The causes of electrical inhomogeneity are manifold; firstly it is the alterations of repolarization caused by apoptosis [16] . Then, previous episodes of myocardial ischemia may result in appearance of lesser zones of cell necrosis, in turn resulting in impaired electrogenesis. The multiple shifts in ionic transfer also may take place. It is noted that proposed method is intended to detect regional inhomogeneity, and is less sensitive to other types of inhomogeneity (global, transmural, etc.).

It is shown that CAD patients with significant coronary stenosis but normal resting ECG and Echo could be diagnosed with the help of a fully noninvasive method. This fact is of great clinical interest.

The results of previous investigations with a multichannel magnetocardiographic system, installed inside a shielded rooms, were often limited by the high costs of the measurement system itself and by the shortage of patients e.g. c.q. clinician recognition. The present data show the results of a much less costly system installed in

Figure 4. ROC-curve for groups examined.

unshielded clinical setting. A further confirmation of these results in a greater population would be an important step towards the aim to restrict invasive procedures like coronary angiography to those patients in whom the diagnosis of CAD is confirmed prior to the procedure and in whom interventional therapy appears to be indicated.

Logic and clear approach of results interpretation is mandatory necessary condition of widespread clinical recognition of the magnetocardiography. MCG technology is relatively young and closely associated with computerized technologies of data preprocessing and interpretation. A plenty of approaches and indexes for medical interpretation are available in the present phase of MCG evolution and have to be evaluated concerning its clinical relevance [17] [18] .

Proposed in this paper technology for objective CDV map sorting is based on logic indicators of current distribution in the course of ventricular repolarisation: homogeneity of the excitation (presence/absence of additional excitation wavefronts, uniformity of conductivity) and direction of the large vectors. This technology permits to objectively classify each measurement in one of the two classes―norm or pathology.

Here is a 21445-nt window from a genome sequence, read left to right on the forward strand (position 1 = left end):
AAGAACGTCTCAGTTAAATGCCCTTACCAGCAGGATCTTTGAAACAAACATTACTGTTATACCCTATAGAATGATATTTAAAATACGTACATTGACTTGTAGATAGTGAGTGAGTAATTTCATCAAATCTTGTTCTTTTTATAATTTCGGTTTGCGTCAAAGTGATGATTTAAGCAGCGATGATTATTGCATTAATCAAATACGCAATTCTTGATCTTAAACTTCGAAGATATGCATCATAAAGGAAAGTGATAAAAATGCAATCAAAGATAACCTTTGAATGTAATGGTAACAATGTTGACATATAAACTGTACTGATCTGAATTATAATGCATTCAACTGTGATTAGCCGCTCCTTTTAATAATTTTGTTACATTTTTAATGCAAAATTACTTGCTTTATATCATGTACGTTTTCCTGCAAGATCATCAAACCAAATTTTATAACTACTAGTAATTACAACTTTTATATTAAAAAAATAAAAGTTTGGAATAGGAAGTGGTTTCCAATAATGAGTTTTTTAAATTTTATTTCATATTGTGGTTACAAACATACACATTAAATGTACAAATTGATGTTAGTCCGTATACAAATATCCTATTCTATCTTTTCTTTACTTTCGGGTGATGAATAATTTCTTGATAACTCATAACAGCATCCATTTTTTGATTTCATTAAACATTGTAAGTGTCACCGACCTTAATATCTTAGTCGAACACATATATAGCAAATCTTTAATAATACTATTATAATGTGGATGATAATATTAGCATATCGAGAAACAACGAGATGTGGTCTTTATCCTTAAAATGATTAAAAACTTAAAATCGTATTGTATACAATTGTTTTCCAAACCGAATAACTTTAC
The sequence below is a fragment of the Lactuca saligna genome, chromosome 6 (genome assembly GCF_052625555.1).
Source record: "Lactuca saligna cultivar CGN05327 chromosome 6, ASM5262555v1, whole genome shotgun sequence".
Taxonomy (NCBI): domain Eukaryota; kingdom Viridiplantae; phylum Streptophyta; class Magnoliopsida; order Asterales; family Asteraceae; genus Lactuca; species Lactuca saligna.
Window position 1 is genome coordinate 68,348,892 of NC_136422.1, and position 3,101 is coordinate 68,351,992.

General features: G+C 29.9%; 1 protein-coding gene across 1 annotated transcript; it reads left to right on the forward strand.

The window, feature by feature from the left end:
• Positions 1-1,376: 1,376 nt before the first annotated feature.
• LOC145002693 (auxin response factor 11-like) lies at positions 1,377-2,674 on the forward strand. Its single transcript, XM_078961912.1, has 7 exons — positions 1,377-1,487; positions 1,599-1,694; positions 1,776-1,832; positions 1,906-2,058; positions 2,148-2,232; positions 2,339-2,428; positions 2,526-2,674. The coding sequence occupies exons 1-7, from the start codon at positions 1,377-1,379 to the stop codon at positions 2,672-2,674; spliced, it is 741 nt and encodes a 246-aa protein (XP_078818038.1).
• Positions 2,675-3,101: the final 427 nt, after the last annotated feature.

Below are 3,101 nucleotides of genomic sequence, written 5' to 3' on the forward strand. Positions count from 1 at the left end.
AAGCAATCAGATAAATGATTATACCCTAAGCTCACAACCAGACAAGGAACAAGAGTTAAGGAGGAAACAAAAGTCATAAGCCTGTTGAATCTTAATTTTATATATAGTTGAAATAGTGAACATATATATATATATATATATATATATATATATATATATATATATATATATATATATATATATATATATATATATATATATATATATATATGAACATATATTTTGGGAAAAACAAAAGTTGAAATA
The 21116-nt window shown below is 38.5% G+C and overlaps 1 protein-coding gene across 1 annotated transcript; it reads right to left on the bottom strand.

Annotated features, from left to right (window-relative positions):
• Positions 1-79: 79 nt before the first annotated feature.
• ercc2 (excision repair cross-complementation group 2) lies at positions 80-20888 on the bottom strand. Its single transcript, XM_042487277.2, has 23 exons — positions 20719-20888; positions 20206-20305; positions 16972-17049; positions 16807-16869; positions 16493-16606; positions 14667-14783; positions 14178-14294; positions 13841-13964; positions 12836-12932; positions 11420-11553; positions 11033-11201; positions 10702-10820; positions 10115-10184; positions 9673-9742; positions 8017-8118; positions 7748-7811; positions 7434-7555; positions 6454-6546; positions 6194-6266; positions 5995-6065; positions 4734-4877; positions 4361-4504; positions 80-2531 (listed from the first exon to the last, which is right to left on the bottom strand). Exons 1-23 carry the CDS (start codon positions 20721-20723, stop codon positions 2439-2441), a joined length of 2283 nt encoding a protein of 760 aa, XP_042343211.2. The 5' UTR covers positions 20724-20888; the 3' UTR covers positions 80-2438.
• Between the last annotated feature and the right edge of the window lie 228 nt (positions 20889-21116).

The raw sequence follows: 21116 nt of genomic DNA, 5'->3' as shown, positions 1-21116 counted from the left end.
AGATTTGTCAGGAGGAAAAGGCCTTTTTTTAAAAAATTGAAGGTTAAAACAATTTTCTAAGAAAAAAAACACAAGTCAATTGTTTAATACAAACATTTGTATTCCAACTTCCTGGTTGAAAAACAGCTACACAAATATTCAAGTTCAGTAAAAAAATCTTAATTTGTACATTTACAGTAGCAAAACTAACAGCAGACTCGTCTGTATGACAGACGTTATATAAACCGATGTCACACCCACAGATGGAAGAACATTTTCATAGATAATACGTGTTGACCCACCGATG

Differences between “difficult-to-diagnose” CAD patients with normal ECG and EchoCG and healthy subjects without any complaints and history of heart diseases are obvious. The sensitivity and specificity obtained by proposed classification system are superior to those obtained by resting ECG and EchoCG and even stress- ECG and comparable with the results of stress-EchoCG and methods of nuclear cardiology.

It should be stressed that in our study sensitivity was clearly higher than specificity (87% vs. 64%). These facts could be explained in such a way: rather comprehensive algorhythm is able to detect very little abnormalities of the maps structure but at the same time less “immune” to fortuitous distortion, caused probably by external noise.

To set up MCG in a clinical routine, a few major requirements have to be fulfilled. One of the most important requirements is the way to present MCG data. The images, which are generated by software of magnetocardiographic system, are unwonted for clinicians. In other word, clinicians are incompetent to use the knowledge, contained in the magnetocardiographic images. Hence, it is extremely important to show the information in physiologically understandable form. Physiological terms for magnetocardiography, foremost analyzing homogeneity of electrical characteristics of the heart muscle may be the dispersion of conduction velocity in different zones of myocardium, first of all within ventricular repolarization.

It is logic to develop proper software permitting to present the magnetocardiographic data in a way clinicians are used to see e.g., for instant in a form of myocardial bull’s-eyes images, similar to nuclear cardiology tests. The automatic sorting system and method of information display are the steps toward this goal.

There are some limitations of this study. The most important of these limitations is the relatively few number of subjects examined. Then despite rather clear physical ideas behind the classification systems, there are some empirical coefficients to be defined more precisely.

Farther elaboration of magnetocardiographic measurement systems, installed in unshielded settings and, especially, enhancement in the data interpretation appear warranted in order to make full use of the doubtless capability of this novel method in the diagnostic of myocardial ischemia in coronary artery disease patients.

Acknowledgements

Authors truly thank for the financial support The Ministry of Education and Science of Ukraine and National Academy of Science of Ukraine. The authors declare that there is no conflict of interest regarding the publication of this paper.

Human Subjects/Informed Consent Statement

All procedures followed were in accordance with the ethical standards of the responsible committee on human experimentation (institutional and national) and with the Helsinki Declaration of 1975, as revised in 2000. Informed consent was obtained from all patients for being included in the study.

Cite this paper

Chaikovsky, I. , Stadnyuk, L. , Verba, A. , Vasetskyi, Y. , Budnyk, M. , Mjasnikov, G. , Kazmirchuk, A. and Lomakovskyi, A. (2016) Value of Topology Approach to Diagnose of CAD Based on Magnetocardiographic Current Distribution Maps in Difficult-to-Diagnose Patients.*World Journal of Cardiovascular Diseases*, **6**, 235-245. doi: 10.4236/wjcd.2016.67026.